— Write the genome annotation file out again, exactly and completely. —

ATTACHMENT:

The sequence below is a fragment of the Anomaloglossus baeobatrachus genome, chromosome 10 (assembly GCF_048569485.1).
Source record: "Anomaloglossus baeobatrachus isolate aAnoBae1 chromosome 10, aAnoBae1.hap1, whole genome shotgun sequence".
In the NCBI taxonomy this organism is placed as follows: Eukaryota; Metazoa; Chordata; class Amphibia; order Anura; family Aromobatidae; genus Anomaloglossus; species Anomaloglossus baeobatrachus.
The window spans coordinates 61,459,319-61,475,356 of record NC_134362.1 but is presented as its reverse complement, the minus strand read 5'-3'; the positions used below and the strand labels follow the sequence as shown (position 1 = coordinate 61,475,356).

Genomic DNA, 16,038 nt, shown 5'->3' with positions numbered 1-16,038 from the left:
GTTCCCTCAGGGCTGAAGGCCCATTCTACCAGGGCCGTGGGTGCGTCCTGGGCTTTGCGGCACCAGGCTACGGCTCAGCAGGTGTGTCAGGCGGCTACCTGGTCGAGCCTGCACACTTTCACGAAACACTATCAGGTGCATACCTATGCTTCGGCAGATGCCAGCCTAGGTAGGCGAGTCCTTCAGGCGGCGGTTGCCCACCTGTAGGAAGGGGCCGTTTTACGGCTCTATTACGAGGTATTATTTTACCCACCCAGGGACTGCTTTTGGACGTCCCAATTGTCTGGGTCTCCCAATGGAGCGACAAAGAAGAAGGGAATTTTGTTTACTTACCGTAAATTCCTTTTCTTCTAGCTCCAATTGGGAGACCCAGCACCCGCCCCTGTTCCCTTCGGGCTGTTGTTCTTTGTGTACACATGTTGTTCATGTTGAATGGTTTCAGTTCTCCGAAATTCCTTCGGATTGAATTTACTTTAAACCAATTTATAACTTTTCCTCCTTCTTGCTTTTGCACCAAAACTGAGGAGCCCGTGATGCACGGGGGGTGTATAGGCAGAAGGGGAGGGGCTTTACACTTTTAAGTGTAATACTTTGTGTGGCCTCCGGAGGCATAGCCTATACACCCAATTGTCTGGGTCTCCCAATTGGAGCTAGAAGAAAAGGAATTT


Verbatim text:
The sequence below is a fragment of the Anomaloglossus baeobatrachus genome, chromosome 10 (assembly GCF_048569485.1).
Source record: "Anomaloglossus baeobatrachus isolate aAnoBae1 chromosome 10, aAnoBae1.hap1, whole genome shotgun sequence".
In the NCBI taxonomy this organism is placed as follows: Eukaryota; Metazoa; Chordata; class Amphibia; order Anura; family Aromobatidae; genus Anomaloglossus; species Anomaloglossus baeobatrachus.
The window spans coordinates 61,459,319-61,475,356 of record NC_134362.1 but is presented as its reverse complement, the minus strand read 5'-3'; the positions used below and the strand labels follow the sequence as shown (position 1 = coordinate 61,475,356).

Genomic DNA, 16,038 nt, shown 5'->3' with positions numbered 1-16,038 from the left:
GTTCCCTCAGGGCTGAAGGCCCATTCTACCAGGGCCGTGGGTGCGTCCTGGGCTTTGCGGCACCAGGCTACGGCTCAGCAGGTGTGTCAGGCGGCTACCTGGTCGAGCCTGCACACTTTCACGAAACACTATCAGGTGCATACCTATGCTTCGGCAGATGCCAGCCTAGGTAGGCGAGTCCTTCAGGCGGCGGTTGCCCACCTGTAGGAAGGGGCCGTTTTACGGCTCTATTACGAGGTATTATTTTACCCACCCAGGGACTGCTTTTGGACGTCCCAATTGTCTGGGTCTCCCAATGGAGCGACAAAGAAGAAGGGAATTTTGTTTACTTACCGTAAATTCCTTTTCTTCTAGCTCCAATTGGGAGACCCAGCACCCGCCCCTGTTCCCTTCGGGCTGTTGTTCTTTGTGTACACATGTTGTTCATGTTGAATGGTTTCAGTTCTCCGAAATTCCTTCGGATTGAATTTACTTTAAACCAATTTATAACTTTTCCTCCTTCTTGCTTTTGCACCAAAACTGAGGAGCCCGTGATGCACGGGGGGTGTATAGGCAGAAGGGGAGGGGCTTTACACTTTTAAGTGTAATACTTTGTGTGGCCTCCGGAGGCATAGCCTATACACCCAATTGTCTGGGTCTCCCAATTGGAGCTAGAAGAAAAGGAATTT